1957 First artificial satellite launched by Russia.
1958 Egypt and Syria united and renamed United Arab Republic
(UAR).
1959 Chinese captured Tibet; Dalai Lama flees to India; Sputnik launched by Russia.
1960 Explosion of an atom bomb device by France; Election of John F. Kennedy as President of USA.
1961 Yuri Gagarin of USSR becomes the first spaceman.
1963 Partial Nuclear Test-Ban Treaty signed; Malaysia established; John F. Kennedy assassinated.
1965 Death of Sir Winston Churchill; Singapore becomes the sovereign independent nation; outbreak of Indo-Pak war.
1966 Tashkent Pact; A Russian aircraft lands on moon.
1967 Chinese explode hydrogen bomb; Arab-Israel War; Suez Canal closed.
1968 Martin Luther King Murdered.
1969 Dr. Ho-Chi-Minh passes away.
1970 Fiji gets independence.
1971 Outbreak of Indo-Pak war; Birth of Bangaldesh; Surrender of 93,000 Pakistani troops; Khruschev died; Z.A.
Bhutto new President of Pakistan.
1972 Sheikh Mujibar Rahman freed from Pakistani Jail and assumed the office of P.M.
Bangaldesh; Nixon of USA visited China; King Mahendra of Nepal died; USA and the USSR sign Strategic Arms Limitations Treaty.
1973 Outbreak of fourth Arab Israeli war; Fourth non-aligned summit in Algiers.
1975 Sheikh Mujibur Rahman, President of Bangladesh assassinated; King Faisal of Saudi Arabia, assassinated; Suez Canal reopened; Red Cross force Cambodia Government to Surrender.
1976 Chou-En Lai, P.M. of China, died; Seychelles gets independence; Viking I lands on Mars; Mao Tse-Tung died; Jimmy Carter elected President of USA.
1978 Agreement between Israel and Egypt; Vietnam attacked Cambodia; Z.A. Bhutto, former P.M. of Pakistan, sentenced to death.
1979 Margaret Thatcher becomes first woman P.M. of Britain.
1980 Free Zimbabwe is born.
Marshall Tito of Yugoslavia passes away.
1981 President Zia ur Rahman of Bangladesh is shot dead; President Anwar Sadat of Egypt is assassinated; AIDs is officially recognised for the first time in USA.
Kiran’s One Liner Approach General knowledge
1982 In Bangladesh a military coup by Lt. Gen. Ershad; The Vatican and UK reestablish full diplomatic relations; Introduction of the supercomputer Cray I.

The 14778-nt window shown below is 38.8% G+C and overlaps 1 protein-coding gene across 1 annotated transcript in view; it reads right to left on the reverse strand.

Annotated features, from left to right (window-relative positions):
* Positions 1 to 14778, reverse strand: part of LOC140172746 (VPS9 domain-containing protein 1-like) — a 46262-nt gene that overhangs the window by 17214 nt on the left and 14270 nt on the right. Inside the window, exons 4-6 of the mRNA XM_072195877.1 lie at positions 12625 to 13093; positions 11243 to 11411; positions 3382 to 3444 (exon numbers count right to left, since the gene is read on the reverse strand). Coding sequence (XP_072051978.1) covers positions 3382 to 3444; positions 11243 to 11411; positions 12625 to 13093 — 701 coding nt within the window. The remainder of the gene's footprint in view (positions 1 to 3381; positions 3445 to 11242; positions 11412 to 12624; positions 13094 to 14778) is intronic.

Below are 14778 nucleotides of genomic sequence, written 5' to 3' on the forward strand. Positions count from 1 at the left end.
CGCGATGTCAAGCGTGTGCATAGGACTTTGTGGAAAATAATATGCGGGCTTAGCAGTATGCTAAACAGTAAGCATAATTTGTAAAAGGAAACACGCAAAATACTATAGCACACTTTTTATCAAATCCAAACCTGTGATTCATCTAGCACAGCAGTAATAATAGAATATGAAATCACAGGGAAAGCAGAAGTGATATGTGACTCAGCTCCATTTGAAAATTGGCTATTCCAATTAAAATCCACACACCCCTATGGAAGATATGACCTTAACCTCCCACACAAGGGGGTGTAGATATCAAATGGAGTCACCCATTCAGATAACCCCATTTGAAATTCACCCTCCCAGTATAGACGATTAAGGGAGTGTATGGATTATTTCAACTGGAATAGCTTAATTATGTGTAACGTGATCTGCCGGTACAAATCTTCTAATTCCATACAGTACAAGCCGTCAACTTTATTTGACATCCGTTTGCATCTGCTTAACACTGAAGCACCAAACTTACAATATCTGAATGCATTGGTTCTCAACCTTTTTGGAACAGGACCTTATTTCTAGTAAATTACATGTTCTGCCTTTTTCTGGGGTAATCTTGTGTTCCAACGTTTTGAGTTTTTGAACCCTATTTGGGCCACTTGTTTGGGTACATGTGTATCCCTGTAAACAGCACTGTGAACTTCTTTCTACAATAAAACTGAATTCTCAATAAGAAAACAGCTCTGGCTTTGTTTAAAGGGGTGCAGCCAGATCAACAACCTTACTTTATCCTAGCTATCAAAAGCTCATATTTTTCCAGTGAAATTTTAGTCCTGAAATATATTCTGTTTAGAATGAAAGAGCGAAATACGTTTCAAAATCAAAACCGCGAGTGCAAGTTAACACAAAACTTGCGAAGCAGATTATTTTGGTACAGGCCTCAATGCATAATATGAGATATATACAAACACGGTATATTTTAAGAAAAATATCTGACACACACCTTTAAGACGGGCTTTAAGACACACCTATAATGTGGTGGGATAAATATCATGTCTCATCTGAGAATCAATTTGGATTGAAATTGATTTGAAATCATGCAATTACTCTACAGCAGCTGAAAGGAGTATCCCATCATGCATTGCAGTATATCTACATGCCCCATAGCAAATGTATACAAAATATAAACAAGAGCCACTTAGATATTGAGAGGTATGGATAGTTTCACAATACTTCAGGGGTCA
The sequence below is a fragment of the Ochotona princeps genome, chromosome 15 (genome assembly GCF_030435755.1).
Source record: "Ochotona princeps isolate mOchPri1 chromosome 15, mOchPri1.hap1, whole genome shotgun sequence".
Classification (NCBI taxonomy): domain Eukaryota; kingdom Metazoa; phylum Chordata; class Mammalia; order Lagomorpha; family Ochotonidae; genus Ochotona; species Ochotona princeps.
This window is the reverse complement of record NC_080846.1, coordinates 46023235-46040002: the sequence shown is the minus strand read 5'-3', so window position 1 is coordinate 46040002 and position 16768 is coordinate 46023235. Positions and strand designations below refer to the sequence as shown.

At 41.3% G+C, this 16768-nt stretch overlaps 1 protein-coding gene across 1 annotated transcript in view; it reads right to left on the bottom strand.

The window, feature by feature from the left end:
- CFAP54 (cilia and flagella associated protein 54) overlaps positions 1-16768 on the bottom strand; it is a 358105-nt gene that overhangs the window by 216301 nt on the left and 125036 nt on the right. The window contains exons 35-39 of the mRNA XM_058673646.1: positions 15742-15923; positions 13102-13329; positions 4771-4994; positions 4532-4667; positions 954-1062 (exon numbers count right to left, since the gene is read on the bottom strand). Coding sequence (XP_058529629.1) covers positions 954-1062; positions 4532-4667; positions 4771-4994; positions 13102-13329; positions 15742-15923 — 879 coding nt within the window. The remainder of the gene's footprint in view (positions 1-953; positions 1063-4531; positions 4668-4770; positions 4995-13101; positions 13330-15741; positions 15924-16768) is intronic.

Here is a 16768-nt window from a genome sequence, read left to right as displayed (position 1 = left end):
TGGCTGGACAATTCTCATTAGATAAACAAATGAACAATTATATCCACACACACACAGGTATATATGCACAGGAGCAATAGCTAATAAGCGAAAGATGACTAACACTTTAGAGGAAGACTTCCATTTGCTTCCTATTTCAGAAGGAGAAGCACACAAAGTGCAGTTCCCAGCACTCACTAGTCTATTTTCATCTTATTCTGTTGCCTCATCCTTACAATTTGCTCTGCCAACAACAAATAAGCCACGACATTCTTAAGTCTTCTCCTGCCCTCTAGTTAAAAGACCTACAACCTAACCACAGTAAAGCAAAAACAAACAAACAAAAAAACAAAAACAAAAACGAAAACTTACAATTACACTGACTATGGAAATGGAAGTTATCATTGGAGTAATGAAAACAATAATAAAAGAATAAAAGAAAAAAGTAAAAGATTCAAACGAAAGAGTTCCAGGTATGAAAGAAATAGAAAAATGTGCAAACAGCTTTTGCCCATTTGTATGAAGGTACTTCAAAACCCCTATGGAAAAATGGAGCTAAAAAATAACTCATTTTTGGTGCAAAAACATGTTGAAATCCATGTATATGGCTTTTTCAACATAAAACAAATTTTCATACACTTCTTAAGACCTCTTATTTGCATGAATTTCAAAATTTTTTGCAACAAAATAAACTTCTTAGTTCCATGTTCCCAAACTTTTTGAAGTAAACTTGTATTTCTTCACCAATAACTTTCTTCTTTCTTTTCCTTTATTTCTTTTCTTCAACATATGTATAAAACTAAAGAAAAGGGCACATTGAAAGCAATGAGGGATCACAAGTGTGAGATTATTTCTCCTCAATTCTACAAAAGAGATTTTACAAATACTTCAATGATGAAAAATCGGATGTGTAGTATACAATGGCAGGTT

1983 Benigno Aquino of Philipinnes assassinated; President Reagan announces the “Star Wars” programme.
1984 Indian PM Indira Gandhi assassinated; succeeded by son Rajiv Gandhi; Bhopal gas tragedy.
1985 Death of Soviet premier Chernenko, Mikhail Gorbachev succeeds him; Salvage experts locate the wreck of the ship Titanic.
1986 Swedish PM Olaf Palme is assassinated; Chernobyl nuclear disaster; Mikhail Gorbachev institutes his policy of Glasnost.
1987 In Czechoslovakia far-reaching political and economic reforms; World-wide stock exchange crash; Glass fiber cable is laid across the Atlantic Ocean.
1988 Pakistan : Premier Gen. Zia killed in a plane crash, succeeded by the first woman leader of a Muslim country, Benazir Bhutto.
1989 Yasser Arafat becomes first President of Palestine.
1991 Soviet Union Disintegrated 1992 Yugoslavia expelled from
U.N.O.

SOME TERMINOLOGIES RELATED TO WORLD HISTORY

Renaissance
➤ The Renaissance is a period in Europe, from the 14th to the 17th century, regarded as the cultural bridge between the middle ages and modern history.
➤ It started as a cultural movement in italy in the Late Medieval period and later spread to the rest Europe, marking the beginning of the early modern age.
➤ The intellectual basis of the Renaissance was its own invented version of humanism derived from the rediscovery of classical Greek philosophy, such as that of Protagoras, who said that “Man is the measure of all things”.
➤ This new thinking became manifest in art, architecture, politics, science and literature.
The Renaissance first began in
➤ Florence, in the 14th century.
Various theories have been proposed to account for its origins and characteristics, focusing on a variety of factors including the social and civic peculiarities of Florence at the time– its political structure, the patronage of its dominant family, Greek scholors and texts to italy following the fall of constantinople to the ottoman Turks.
➤ The Renaissance has a long and complex historiography and in line with general scepticism of discrete periodizations, there has been much debote among historians reacting to the 19th – century glavification of the “Renaissance Men” and individual culture heroes as “Renaissance.”
➤ Man, questioning the usefulness of Renaissance as a term and as a historical delineation.
Reform movement